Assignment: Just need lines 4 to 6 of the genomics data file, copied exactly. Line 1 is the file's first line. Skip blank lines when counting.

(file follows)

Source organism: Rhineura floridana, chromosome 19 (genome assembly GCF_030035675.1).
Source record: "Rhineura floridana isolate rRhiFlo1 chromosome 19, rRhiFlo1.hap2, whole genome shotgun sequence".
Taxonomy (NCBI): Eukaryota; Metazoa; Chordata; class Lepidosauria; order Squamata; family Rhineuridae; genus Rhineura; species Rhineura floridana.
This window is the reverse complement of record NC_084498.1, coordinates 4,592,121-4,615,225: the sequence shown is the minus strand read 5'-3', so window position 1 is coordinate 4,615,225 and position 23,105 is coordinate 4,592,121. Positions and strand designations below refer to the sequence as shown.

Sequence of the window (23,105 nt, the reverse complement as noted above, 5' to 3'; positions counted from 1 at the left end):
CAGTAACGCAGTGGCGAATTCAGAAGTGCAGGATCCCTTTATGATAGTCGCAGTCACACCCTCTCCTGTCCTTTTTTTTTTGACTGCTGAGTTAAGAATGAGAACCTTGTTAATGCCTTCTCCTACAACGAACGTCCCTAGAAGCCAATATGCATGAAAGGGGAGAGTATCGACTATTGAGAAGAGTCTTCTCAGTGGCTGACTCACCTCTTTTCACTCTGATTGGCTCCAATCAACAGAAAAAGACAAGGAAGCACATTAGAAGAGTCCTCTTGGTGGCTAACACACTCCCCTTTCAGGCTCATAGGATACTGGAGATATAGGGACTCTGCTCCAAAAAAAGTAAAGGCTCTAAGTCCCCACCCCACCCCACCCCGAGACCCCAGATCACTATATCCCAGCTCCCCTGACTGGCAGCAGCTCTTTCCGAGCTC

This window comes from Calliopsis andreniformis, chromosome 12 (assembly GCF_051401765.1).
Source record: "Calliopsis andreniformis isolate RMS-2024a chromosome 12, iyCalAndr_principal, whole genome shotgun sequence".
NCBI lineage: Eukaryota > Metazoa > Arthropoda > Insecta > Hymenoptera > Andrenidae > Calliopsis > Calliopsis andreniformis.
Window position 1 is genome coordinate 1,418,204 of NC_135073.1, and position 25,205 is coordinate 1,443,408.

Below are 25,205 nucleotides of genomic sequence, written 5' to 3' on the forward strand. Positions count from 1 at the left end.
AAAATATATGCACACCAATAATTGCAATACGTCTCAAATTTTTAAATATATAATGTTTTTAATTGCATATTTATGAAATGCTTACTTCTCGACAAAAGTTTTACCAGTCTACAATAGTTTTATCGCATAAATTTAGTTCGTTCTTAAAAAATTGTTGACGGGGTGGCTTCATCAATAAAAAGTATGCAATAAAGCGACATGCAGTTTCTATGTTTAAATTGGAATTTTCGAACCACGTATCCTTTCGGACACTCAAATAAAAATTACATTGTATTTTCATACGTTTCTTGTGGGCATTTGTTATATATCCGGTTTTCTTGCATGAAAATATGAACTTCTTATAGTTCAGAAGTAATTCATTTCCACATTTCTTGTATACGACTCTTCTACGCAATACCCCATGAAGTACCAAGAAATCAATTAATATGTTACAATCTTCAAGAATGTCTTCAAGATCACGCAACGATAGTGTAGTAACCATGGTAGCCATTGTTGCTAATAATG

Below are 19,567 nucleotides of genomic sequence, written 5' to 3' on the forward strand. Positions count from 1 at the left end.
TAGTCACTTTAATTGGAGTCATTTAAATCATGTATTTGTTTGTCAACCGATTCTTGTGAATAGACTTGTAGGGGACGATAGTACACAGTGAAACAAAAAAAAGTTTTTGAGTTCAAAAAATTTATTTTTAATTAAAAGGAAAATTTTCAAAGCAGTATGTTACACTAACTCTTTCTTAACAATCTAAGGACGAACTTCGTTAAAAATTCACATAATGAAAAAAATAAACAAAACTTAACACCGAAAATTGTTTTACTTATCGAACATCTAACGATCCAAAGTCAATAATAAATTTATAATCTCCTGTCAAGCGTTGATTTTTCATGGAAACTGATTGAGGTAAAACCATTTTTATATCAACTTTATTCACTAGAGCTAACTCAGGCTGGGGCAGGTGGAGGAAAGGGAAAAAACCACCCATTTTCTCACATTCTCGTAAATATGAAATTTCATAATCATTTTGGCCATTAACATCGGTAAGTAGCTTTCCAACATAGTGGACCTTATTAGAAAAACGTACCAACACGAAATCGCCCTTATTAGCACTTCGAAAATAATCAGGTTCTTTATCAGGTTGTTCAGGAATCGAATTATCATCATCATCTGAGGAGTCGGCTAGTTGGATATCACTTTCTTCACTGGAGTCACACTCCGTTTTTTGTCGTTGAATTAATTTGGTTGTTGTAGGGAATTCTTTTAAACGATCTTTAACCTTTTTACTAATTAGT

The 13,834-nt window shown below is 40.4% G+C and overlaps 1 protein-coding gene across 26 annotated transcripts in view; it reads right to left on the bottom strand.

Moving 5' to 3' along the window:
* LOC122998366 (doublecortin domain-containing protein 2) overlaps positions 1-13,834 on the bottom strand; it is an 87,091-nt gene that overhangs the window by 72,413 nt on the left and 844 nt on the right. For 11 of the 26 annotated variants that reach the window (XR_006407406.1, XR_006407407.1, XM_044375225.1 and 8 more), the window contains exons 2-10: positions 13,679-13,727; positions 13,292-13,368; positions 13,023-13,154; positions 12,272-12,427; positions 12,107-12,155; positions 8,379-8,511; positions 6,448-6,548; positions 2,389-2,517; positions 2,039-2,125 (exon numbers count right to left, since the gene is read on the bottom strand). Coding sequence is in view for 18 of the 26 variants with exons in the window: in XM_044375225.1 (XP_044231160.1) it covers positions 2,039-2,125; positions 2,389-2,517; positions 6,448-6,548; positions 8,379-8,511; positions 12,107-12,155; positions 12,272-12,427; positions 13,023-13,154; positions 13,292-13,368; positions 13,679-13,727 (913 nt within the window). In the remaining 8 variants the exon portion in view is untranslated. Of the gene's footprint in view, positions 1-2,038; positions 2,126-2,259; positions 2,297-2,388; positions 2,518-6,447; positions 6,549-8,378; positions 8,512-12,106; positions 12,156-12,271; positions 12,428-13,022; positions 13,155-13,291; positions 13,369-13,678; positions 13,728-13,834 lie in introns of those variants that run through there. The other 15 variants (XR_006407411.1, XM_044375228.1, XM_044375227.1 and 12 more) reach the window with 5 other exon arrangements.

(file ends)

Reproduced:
This window is the reverse complement of record NC_084498.1, coordinates 4,592,121-4,615,225: the sequence shown is the minus strand read 5'-3', so window position 1 is coordinate 4,615,225 and position 23,105 is coordinate 4,592,121. Positions and strand designations below refer to the sequence as shown.

Sequence of the window (23,105 nt, the reverse complement as noted above, 5' to 3'; positions counted from 1 at the left end):
CAGTAACGCAGTGGCGAATTCAGAAGTGCAGGATCCCTTTATGATAGTCGCAGTCACACCCTCTCCTGTCCTTTTTTTTTTGACTGCTGAGTTAAGAATGAGAACCTTGTTAATGCCTTCTCCTACAACGAACGTCCCTAGAAGCCAATATGCATGAAAGGGGAGAGTATCGACTATTGAGAAGAGTCTTCTCAGTGGCTGACTCACCTCTTTTCACTCTGATTGGCTCCAATCAACAGAAAAAGACAAGGAAGCACATTAGAAGAGTCCTCTTGGTGGCTAACACACTCCCCTTTCAGGCTCATAGGATACTGGAGATATAGGGACTCTGCTCCAAAAAAAGTAAAGGCTCTAAGTCCCCACCCCACCCCACCCCGAGACCCCAGATCACTATATCCCAGCTCCCCTGACTGGCAGCAGCTCTTTCCGAGCTC